Use past results as a guide. Use results from the recent past if your business has them. Start a forecast by putting last year’s numbers into next year’s forecast, and then focus on what might be different this year from next. Do you have new opportunities that will make sales grow? New marketing activities, promotions? Then increase the forecast. New competition, and new problems? Nobody wants to forecast decreasing sales, but if that’s likely, you need to deal with it by cutting costs or changing your focus.
Yes you can forecast a new business or new product
What? You say you can’t forecast because your business or product is new? Join the club. Lots of people start new businesses, or new groups or divisions or products or territories within existing businesses, and can’t turn to existing data to forecast the future.
Think of the weather experts doing a 10-day forecast. Of course they don’t know the future, but they have some relevant information and they have some experience in the field. They look at weather drivers such as high and low pressure areas, wind directions, cloud formations, storms gathering elsewhere. They consider past experience, so they know how these same factors have generally behaved in the past. And they make educated guesses. When they project a high of 85 and low of 55 tomorrow, those are educated guesses.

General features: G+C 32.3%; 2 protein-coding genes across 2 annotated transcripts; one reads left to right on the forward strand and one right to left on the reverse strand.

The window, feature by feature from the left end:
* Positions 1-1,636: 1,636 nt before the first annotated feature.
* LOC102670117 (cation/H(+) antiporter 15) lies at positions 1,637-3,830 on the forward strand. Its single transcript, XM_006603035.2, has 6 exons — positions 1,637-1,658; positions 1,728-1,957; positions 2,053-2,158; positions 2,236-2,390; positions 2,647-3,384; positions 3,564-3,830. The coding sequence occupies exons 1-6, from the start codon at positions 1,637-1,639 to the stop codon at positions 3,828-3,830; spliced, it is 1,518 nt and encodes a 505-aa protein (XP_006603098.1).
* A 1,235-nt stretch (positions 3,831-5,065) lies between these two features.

You do the same thing with your new business or new product forecast that the experts do with the weather. You can get what data is available on factors that drive your sales, equivalent to air pressure and wind speeds and cloud formations. For example:
- To forecast sales for a new restaurant (there’s a detailed example in a following section), first draw a map of tables and chairs and then estimate how many meals per mealtime at capacity, and in the beginning. It’s not a random number; it’s a matter of how many people come in. So a restaurant that seats 36 people at a time might assume it can sell a maximum of 50 lunches when it is absolutely jammed, with some people eating early and some late for their lunch hours. And maybe that’s just 20 lunches per day the first month, then 25 the second month, and so on. Apply some reasonable assumption to a month, and you have some idea.
- To forecast sales for a new mobile app, you might get data from the Apple and Android mobile app stores about average downloads for different apps. And a good web search might reveal some anecdotal evidence, blog posts and news stories perhaps, about the ramp-up of existing apps that were successful. Get those numbers and think about how your case might be different. And maybe you drive downloads with a website, so you can predict traffic on your website from past experience and then assume a percentage of web visitors who will download the app.